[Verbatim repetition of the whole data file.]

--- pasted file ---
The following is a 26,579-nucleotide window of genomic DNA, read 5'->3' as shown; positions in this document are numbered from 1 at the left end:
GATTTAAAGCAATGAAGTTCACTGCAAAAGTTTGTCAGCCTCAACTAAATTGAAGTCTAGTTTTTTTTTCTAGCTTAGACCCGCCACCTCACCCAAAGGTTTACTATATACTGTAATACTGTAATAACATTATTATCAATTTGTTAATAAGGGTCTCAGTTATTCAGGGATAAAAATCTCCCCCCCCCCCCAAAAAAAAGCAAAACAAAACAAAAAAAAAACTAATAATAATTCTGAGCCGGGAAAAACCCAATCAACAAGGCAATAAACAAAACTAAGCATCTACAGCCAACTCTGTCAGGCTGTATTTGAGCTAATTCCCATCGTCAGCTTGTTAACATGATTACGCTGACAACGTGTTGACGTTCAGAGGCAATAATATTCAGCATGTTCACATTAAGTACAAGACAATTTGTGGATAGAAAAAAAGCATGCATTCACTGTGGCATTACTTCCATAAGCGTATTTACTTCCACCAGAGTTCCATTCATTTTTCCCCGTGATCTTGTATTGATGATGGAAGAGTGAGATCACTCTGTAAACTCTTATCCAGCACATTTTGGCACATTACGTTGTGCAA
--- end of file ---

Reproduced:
The following is a 26,579-nucleotide window of genomic DNA, read 5'->3' as shown; positions in this document are numbered from 1 at the left end:
GATTTAAAGCAATGAAGTTCACTGCAAAAGTTTGTCAGCCTCAACTAAATTGAAGTCTAGTTTTTTTTTCTAGCTTAGACCCGCCACCTCACCCAAAGGTTTACTATATACTGTAATACTGTAATAACATTATTATCAATTTGTTAATAAGGGTCTCAGTTATTCAGGGATAAAAATCTCCCCCCCCCCCCAAAAAAAAGCAAAACAAAACAAAAAAAAAACTAATAATAATTCTGAGCCGGGAAAAACCCAATCAACAAGGCAATAAACAAAACTAAGCATCTACAGCCAACTCTGTCAGGCTGTATTTGAGCTAATTCCCATCGTCAGCTTGTTAACATGATTACGCTGACAACGTGTTGACGTTCAGAGGCAATAATATTCAGCATGTTCACATTAAGTACAAGACAATTTGTGGATAGAAAAAAAGCATGCATTCACTGTGGCATTACTTCCATAAGCGTATTTACTTCCACCAGAGTTCCATTCATTTTTCCCCGTGATCTTGTATTGATGATGGAAGAGTGAGATCACTCTGTAAACTCTTATCCAGCACATTTTGGCACATTACGTTGTGCAA